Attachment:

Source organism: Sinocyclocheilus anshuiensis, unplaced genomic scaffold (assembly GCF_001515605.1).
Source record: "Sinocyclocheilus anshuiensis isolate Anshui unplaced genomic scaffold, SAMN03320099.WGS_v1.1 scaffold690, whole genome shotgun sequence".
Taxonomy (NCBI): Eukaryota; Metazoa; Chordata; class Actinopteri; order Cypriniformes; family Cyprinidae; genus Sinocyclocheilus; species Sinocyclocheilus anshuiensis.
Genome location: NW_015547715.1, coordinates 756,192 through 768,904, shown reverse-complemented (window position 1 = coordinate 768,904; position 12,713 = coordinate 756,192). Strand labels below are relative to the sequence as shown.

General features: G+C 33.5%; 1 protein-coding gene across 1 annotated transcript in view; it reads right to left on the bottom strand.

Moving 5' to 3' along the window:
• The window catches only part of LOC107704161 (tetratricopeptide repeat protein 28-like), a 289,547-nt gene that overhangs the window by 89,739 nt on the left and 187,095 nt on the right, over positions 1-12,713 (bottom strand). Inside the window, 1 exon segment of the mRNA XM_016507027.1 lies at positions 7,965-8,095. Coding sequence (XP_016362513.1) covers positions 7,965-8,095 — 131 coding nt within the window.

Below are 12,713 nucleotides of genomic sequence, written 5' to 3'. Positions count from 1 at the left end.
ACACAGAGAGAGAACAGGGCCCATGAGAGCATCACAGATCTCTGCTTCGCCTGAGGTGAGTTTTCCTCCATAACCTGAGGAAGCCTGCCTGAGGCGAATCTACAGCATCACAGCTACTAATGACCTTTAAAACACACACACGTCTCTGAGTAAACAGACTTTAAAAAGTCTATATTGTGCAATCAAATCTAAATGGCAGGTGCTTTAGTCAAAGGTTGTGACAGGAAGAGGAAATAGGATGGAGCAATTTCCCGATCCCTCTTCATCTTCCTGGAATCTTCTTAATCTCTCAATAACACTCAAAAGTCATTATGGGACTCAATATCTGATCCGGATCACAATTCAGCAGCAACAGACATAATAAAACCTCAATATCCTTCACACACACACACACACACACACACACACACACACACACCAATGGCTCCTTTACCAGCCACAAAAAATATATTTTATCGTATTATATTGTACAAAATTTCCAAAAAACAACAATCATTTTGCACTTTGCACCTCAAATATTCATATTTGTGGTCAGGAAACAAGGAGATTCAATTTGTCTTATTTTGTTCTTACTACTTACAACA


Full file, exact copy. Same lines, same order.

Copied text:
Source organism: Sinocyclocheilus anshuiensis, unplaced genomic scaffold (assembly GCF_001515605.1).
Source record: "Sinocyclocheilus anshuiensis isolate Anshui unplaced genomic scaffold, SAMN03320099.WGS_v1.1 scaffold690, whole genome shotgun sequence".
Taxonomy (NCBI): Eukaryota; Metazoa; Chordata; class Actinopteri; order Cypriniformes; family Cyprinidae; genus Sinocyclocheilus; species Sinocyclocheilus anshuiensis.
Genome location: NW_015547715.1, coordinates 756,192 through 768,904, shown reverse-complemented (window position 1 = coordinate 768,904; position 12,713 = coordinate 756,192). Strand labels below are relative to the sequence as shown.

General features: G+C 33.5%; 1 protein-coding gene across 1 annotated transcript in view; it reads right to left on the bottom strand.

Moving 5' to 3' along the window:
• The window catches only part of LOC107704161 (tetratricopeptide repeat protein 28-like), a 289,547-nt gene that overhangs the window by 89,739 nt on the left and 187,095 nt on the right, over positions 1-12,713 (bottom strand). Inside the window, 1 exon segment of the mRNA XM_016507027.1 lies at positions 7,965-8,095. Coding sequence (XP_016362513.1) covers positions 7,965-8,095 — 131 coding nt within the window.

Below are 12,713 nucleotides of genomic sequence, written 5' to 3'. Positions count from 1 at the left end.
ACACAGAGAGAGAACAGGGCCCATGAGAGCATCACAGATCTCTGCTTCGCCTGAGGTGAGTTTTCCTCCATAACCTGAGGAAGCCTGCCTGAGGCGAATCTACAGCATCACAGCTACTAATGACCTTTAAAACACACACACGTCTCTGAGTAAACAGACTTTAAAAAGTCTATATTGTGCAATCAAATCTAAATGGCAGGTGCTTTAGTCAAAGGTTGTGACAGGAAGAGGAAATAGGATGGAGCAATTTCCCGATCCCTCTTCATCTTCCTGGAATCTTCTTAATCTCTCAATAACACTCAAAAGTCATTATGGGACTCAATATCTGATCCGGATCACAATTCAGCAGCAACAGACATAATAAAACCTCAATATCCTTCACACACACACACACACACACACACACACACACACACACCAATGGCTCCTTTACCAGCCACAAAAAATATATTTTATCGTATTATATTGTACAAAATTTCCAAAAAACAACAATCATTTTGCACTTTGCACCTCAAATATTCATATTTGTGGTCAGGAAACAAGGAGATTCAATTTGTCTTATTTTGTTCTTACTACTTACAACA